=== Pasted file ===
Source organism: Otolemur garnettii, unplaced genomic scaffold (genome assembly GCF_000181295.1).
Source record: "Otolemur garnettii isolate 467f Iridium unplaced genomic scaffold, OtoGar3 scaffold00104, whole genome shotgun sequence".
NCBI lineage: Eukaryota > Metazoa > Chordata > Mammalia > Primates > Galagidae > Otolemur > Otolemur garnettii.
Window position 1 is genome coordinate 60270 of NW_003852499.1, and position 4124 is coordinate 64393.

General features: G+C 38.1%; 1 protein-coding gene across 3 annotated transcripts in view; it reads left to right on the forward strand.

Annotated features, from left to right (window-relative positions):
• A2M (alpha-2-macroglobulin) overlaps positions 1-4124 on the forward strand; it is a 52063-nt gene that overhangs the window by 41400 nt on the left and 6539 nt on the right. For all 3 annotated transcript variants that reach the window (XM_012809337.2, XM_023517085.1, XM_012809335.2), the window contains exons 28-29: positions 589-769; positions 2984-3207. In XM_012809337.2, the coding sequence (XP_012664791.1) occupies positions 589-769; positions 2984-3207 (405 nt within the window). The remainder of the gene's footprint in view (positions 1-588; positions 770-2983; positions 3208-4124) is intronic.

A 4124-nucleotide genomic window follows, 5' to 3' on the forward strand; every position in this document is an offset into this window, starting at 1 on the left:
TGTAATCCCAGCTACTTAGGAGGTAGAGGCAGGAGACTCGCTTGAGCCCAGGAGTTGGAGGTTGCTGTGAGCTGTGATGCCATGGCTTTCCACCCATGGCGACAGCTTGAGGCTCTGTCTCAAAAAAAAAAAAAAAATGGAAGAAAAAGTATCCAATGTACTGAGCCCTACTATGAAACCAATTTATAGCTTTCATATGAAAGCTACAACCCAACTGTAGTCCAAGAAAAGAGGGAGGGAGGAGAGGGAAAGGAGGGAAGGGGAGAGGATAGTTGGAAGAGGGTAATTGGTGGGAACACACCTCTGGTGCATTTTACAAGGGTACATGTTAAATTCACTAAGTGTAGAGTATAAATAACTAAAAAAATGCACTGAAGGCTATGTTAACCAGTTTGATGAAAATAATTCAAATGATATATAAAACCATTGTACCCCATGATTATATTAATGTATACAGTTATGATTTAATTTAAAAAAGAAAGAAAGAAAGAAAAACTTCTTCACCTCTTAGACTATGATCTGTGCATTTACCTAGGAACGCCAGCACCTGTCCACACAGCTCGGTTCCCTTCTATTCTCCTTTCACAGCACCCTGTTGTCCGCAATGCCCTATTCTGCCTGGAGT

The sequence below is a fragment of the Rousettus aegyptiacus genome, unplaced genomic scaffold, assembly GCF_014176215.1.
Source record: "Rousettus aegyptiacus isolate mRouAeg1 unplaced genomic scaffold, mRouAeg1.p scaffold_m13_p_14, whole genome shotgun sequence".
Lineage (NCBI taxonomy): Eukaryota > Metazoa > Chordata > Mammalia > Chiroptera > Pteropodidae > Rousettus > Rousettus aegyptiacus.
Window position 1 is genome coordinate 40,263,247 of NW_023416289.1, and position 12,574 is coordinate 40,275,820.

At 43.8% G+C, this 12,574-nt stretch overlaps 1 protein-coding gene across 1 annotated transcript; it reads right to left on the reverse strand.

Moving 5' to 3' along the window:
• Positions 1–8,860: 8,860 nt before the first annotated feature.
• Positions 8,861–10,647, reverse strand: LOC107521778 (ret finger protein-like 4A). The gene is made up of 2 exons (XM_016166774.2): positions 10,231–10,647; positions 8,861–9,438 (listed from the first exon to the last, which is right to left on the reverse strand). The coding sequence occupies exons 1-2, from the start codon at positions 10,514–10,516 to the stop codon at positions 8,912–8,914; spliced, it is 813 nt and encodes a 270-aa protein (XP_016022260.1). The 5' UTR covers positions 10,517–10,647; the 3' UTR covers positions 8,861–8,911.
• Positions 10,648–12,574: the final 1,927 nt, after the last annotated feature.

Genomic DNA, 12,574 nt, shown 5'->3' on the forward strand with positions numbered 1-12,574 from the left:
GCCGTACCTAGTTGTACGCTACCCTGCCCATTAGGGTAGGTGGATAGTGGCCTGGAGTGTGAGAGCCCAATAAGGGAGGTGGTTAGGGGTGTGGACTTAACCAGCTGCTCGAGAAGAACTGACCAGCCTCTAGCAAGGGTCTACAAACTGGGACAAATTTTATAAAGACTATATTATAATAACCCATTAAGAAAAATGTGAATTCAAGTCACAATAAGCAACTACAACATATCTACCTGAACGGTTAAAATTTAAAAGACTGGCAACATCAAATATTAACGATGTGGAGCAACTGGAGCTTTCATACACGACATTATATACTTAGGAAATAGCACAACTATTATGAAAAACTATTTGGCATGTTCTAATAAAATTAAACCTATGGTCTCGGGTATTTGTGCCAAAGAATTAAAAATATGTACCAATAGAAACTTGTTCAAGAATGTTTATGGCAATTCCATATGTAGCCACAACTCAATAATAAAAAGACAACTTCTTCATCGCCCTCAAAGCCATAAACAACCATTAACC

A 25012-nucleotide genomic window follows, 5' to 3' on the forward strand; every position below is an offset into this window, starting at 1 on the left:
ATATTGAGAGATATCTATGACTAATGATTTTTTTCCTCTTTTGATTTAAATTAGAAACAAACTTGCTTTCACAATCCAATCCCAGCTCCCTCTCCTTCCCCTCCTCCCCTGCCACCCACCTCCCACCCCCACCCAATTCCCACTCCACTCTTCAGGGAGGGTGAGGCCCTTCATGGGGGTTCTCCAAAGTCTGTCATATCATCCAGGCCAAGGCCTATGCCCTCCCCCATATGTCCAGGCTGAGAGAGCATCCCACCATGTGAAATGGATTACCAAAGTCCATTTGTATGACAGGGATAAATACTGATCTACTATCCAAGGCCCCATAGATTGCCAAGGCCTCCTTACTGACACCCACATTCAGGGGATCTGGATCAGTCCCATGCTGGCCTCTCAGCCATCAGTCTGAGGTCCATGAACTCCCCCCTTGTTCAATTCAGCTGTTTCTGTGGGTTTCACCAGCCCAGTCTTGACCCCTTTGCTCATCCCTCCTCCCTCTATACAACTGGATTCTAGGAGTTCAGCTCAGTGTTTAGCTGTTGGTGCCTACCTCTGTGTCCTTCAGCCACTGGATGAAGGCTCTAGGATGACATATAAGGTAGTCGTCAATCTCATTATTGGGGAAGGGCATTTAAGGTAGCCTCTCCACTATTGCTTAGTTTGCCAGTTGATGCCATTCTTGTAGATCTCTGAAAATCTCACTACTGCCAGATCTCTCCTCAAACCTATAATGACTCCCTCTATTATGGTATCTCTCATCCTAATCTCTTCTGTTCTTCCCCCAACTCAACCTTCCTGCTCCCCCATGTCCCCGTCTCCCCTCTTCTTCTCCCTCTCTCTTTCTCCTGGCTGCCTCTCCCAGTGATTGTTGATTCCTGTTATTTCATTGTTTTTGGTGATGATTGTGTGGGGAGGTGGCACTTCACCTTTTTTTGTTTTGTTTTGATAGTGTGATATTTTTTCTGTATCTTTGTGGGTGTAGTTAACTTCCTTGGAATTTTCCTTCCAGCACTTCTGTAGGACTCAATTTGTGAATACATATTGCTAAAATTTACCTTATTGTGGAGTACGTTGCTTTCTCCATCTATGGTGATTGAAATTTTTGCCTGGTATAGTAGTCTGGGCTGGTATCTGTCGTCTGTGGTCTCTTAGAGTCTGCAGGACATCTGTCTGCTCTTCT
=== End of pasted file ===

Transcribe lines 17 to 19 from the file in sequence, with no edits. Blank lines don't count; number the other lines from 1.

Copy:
• Positions 8,861–10,647, reverse strand: LOC107521778 (ret finger protein-like 4A). The gene is made up of 2 exons (XM_016166774.2): positions 10,231–10,647; positions 8,861–9,438 (listed from the first exon to the last, which is right to left on the reverse strand). The coding sequence occupies exons 1-2, from the start codon at positions 10,514–10,516 to the stop codon at positions 8,912–8,914; spliced, it is 813 nt and encodes a 270-aa protein (XP_016022260.1). The 5' UTR covers positions 10,517–10,647; the 3' UTR covers positions 8,861–8,911.
• Positions 10,648–12,574: the final 1,927 nt, after the last annotated feature.

Genomic DNA, 12,574 nt, shown 5'->3' on the forward strand with positions numbered 1-12,574 from the left: